Here’s the blurb that accompanies the video on YouTube
Tax the rich: An animated fairy tale (Dec. 5, 2012) is narrated by Ed Asner, with animation by Mike Konopacki. Written and directed by Fred Glass for the California Federation of Teachers. An 8 minute video about how we arrived at this moment of poorly funded public services and widening economic inequality. Things go downhill in a happy and prosperous land after the rich decide they don’t want to pay taxes anymore. They tell the people that there is no alternative, but the people aren’t so sure. This land bears a startling resemblance to our land. For more info, www.cft.org. © 2012 California Federation of Teachers
Donald Trump, in all his boasting about his enormous wealth and success, doesn’t even pretend to pay substantial amounts in taxes (and perhaps pays so little that he has decided based on that knowledge not to comply with the longstanding tradition of releasing tax returns so citizens can judge for themselves what kind of citizen the aspirant for high office really is). Trump’s attitude is not really different from the received wisdom of the Republican party. The GOP has worked to achieve tax cuts for the rich for decades, since Reagan began cutting their taxes in 1981 (and raising taxes on seniors and others).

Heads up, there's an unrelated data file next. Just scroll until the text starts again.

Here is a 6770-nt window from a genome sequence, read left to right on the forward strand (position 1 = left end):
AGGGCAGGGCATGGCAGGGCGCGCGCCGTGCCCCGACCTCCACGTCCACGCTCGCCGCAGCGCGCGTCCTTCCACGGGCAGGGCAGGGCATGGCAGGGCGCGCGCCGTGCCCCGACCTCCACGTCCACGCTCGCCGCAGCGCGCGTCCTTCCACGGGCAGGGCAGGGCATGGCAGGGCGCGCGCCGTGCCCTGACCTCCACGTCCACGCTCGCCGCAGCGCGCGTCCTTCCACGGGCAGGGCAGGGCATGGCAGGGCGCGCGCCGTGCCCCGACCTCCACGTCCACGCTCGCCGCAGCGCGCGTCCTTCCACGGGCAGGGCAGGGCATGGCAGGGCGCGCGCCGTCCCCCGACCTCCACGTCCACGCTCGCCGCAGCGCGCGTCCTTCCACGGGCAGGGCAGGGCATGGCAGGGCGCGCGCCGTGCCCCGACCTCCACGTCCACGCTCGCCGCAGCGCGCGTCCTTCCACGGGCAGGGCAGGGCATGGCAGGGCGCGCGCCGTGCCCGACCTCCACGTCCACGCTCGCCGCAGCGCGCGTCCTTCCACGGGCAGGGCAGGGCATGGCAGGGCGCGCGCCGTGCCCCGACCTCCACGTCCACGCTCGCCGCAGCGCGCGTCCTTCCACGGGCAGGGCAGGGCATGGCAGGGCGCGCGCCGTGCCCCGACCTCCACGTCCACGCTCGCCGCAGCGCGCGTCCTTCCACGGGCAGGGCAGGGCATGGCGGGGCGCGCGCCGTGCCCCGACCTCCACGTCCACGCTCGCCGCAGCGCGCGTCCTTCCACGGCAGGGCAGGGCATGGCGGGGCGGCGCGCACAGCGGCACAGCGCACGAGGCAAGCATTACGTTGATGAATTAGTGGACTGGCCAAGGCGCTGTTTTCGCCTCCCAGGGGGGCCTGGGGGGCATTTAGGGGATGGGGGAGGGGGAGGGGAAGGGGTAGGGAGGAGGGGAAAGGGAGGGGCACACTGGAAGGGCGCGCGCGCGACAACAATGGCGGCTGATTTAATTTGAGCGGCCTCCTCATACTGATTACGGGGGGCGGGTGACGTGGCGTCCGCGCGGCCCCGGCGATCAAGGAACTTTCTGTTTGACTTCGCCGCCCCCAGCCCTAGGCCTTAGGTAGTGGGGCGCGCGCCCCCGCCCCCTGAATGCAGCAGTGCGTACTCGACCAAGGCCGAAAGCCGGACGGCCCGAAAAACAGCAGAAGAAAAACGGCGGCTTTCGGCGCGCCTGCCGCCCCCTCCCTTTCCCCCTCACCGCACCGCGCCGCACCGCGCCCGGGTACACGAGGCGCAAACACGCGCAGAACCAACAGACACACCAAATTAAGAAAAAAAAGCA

In other words, Trump and the GOP generally seem to view it as patriotic for the rich to pay as little in taxes as possible, even though their riches in large part are owed to wealth-friendly policies gained through intensive lobbying made possible by their immense wealth and cozy relationships with congressmen elected (again with the help of that immense wealth) on right-wing platforms–such as so-called “right to work” laws that really are “elimination of negotiating power with Big Bosses” laws, encouraging nonunionized workers to resent the benefits unions have achieved for unionized workers (rather than realizing they should unionize to fight for those same benefits for themselves), environmental and safety deregulation, grumbling about deficits and telling people “government is the problem” instead of investing in public infrastructure (roads, schools, health research, funding of the arts), and wealth-friendly tax policies (privileged low rates for their main source of income from capital and inherited windfalls with no tax to the heirs and miniscule tax to the deceased whose estate generally escaped tax during life and was subject to a pittance of an estate tax after death).